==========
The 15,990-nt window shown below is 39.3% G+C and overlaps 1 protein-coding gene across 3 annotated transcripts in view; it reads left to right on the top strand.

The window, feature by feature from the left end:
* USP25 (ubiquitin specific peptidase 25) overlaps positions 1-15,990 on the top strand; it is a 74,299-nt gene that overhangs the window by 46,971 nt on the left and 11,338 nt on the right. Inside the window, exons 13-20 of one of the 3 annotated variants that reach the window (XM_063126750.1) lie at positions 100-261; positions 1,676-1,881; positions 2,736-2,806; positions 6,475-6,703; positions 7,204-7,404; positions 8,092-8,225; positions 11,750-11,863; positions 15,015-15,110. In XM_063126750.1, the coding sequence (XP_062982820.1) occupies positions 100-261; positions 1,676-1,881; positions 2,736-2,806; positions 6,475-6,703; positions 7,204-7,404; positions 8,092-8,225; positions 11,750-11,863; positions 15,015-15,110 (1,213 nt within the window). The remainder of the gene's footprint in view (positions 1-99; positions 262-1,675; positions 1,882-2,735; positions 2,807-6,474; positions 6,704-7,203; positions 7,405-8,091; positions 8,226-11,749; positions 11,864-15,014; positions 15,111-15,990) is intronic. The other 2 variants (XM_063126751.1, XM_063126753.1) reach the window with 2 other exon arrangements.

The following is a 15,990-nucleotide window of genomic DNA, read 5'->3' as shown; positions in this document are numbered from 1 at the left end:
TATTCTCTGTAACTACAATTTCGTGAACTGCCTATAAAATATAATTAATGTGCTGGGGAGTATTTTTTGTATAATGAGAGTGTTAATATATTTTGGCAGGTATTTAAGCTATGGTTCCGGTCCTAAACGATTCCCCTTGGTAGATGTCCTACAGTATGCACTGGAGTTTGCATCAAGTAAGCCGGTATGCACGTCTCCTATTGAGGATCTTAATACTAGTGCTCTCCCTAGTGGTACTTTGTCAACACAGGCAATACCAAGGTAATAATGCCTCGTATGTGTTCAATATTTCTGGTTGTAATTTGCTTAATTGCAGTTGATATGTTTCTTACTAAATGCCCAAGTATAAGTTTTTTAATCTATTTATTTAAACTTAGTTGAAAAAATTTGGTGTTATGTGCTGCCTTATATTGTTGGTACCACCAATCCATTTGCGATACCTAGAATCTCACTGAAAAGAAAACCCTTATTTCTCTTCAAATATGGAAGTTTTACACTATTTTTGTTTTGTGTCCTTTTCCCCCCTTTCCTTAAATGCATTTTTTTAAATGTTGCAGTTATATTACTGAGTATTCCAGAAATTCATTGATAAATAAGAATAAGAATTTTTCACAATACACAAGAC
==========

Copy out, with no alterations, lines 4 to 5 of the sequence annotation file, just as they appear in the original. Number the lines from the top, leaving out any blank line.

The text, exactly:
The following is a 15,990-nucleotide window of genomic DNA, read 5'->3' as shown; positions in this document are numbered from 1 at the left end:
TATTCTCTGTAACTACAATTTCGTGAACTGCCTATAAAATATAATTAATGTGCTGGGGAGTATTTTTTGTATAATGAGAGTGTTAATATATTTTGGCAGGTATTTAAGCTATGGTTCCGGTCCTAAACGATTCCCCTTGGTAGATGTCCTACAGTATGCACTGGAGTTTGCATCAAGTAAGCCGGTATGCACGTCTCCTATTGAGGATCTTAATACTAGTGCTCTCCCTAGTGGTACTTTGTCAACACAGGCAATACCAAGGTAATAATGCCTCGTATGTGTTCAATATTTCTGGTTGTAATTTGCTTAATTGCAGTTGATATGTTTCTTACTAAATGCCCAAGTATAAGTTTTTTAATCTATTTATTTAAACTTAGTTGAAAAAATTTGGTGTTATGTGCTGCCTTATATTGTTGGTACCACCAATCCATTTGCGATACCTAGAATCTCACTGAAAAGAAAACCCTTATTTCTCTTCAAATATGGAAGTTTTACACTATTTTTGTTTTGTGTCCTTTTCCCCCCTTTCCTTAAATGCATTTTTTTAAATGTTGCAGTTATATTACTGAGTATTCCAGAAATTCATTGATAAATAAGAATAAGAATTTTTCACAATACACAAGAC